Many restaurants all over try to maintain a harvest calendar, meaning they pick local produce and build their menus around what’s available. What you eat in Summer will differ from what you eat in the Fall. This can also be true for drinks! Maybe you won’t crave that refreshingly cold Aperol Spritz (though I’m not going to lie, I definitely would), but instead will lean towards warming cocktails like a hot toddy. The vibe changes, and sometimes you just have to lean in.
Potential cons (or opportunities? Unclear)
I should mention some potential drawbacks. Honestly, the only one I can think of is that sometimes things you want to see are closed or have more limited hours. More planning might need to happen when traveling in the Fall, but if you know that and prepare, you’ll be fine.
And alright, I guess that moody weather could technically be a drawback if you happen to get super unlucky. But I’ve only had a day or so of light rain at most during my Fall travel.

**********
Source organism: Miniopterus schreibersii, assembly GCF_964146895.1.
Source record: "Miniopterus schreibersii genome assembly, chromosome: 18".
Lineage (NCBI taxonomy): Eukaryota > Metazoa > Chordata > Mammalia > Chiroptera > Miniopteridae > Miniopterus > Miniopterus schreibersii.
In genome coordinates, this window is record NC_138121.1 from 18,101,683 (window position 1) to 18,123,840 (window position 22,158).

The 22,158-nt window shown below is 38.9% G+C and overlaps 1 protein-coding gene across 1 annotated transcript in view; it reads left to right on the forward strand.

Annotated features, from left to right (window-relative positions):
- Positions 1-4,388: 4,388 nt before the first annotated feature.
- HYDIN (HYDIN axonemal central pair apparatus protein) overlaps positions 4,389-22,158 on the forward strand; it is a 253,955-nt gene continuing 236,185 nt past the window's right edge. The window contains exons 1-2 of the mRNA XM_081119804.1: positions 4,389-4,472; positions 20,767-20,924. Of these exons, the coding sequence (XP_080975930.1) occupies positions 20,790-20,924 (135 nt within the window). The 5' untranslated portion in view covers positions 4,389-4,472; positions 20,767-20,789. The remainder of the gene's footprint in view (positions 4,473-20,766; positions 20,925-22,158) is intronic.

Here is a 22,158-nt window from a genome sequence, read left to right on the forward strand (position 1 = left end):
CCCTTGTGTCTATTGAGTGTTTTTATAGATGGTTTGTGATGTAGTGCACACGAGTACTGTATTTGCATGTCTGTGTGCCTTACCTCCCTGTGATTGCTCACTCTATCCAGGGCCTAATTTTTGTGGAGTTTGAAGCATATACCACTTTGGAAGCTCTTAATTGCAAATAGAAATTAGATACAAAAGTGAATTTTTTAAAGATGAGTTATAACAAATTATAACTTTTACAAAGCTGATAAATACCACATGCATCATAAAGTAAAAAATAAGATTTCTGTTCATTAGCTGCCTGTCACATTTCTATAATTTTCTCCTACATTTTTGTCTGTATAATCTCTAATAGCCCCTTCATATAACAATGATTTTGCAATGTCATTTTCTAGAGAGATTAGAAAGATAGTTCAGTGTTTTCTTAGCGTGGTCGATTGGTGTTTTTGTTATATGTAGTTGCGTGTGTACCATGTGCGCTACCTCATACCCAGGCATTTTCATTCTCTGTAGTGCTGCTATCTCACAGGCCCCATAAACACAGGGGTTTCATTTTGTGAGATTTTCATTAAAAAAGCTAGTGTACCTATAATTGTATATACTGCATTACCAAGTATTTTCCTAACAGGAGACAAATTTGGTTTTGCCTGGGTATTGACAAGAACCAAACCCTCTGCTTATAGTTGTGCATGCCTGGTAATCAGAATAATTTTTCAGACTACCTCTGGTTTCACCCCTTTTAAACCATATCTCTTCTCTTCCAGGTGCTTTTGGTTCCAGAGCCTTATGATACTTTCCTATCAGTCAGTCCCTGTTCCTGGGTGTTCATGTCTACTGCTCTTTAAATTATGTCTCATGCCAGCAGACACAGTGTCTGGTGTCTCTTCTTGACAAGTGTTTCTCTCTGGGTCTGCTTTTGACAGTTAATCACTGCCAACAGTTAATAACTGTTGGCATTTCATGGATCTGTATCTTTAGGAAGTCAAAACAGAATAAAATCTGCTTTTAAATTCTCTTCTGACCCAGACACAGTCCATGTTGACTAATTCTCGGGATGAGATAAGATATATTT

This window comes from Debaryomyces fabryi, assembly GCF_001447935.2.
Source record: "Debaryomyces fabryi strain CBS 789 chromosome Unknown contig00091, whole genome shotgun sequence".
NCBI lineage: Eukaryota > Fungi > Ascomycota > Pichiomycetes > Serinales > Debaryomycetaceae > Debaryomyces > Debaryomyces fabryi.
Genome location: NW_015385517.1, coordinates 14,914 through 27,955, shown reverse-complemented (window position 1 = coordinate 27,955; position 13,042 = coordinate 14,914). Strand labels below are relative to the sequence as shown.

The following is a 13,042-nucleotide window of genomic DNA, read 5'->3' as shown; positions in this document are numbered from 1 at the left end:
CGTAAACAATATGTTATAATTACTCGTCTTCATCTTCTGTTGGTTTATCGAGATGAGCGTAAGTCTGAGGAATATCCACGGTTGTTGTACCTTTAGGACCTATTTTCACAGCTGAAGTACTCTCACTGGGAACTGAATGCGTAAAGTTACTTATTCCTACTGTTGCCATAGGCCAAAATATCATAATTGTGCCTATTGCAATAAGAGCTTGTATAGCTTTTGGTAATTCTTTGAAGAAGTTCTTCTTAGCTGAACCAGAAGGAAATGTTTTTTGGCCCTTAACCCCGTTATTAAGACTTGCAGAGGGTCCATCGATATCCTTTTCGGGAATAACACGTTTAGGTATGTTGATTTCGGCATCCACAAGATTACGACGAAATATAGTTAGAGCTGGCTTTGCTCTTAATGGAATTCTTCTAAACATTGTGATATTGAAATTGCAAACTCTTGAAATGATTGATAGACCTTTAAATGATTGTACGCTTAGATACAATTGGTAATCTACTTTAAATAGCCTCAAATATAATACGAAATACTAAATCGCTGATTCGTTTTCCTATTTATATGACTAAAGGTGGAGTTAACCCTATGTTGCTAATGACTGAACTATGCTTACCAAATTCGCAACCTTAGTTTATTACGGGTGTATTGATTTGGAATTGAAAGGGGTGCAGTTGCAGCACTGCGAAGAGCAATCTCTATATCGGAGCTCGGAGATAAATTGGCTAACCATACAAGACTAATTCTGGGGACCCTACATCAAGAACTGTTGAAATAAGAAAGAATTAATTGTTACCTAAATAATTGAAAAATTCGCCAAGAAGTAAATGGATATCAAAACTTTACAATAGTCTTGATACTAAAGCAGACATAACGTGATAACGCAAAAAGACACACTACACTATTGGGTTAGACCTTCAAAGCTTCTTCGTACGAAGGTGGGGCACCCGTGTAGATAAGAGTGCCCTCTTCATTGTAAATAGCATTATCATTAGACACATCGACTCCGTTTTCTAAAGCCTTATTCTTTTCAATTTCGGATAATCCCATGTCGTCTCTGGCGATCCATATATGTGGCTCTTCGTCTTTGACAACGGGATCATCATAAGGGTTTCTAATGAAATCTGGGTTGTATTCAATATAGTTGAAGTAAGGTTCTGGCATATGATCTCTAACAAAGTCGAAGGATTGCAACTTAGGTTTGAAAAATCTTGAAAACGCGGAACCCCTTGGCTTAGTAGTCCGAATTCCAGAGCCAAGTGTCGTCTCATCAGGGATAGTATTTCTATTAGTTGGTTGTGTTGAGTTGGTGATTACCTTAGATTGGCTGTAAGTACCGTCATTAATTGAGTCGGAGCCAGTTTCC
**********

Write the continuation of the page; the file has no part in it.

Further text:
Fall Travel Destinations Ideas
So, where should you go to get the full benefit of fall travel? Here are some suggestions (in no particular order):
Just south of Strausburg (about a 1 hour train ride), Colmar is a small fairytale-looking town in the Alsace region of France. Strausburg usually draws most of the Christmas market crowds, so Colmar flies a bit under the radar. But because it’s still in the Alsace (formerly Germain territory), you still have plenty of that classic Germanic Christmas charm. And don’t worry, there’s still plenty of glühwein to go around.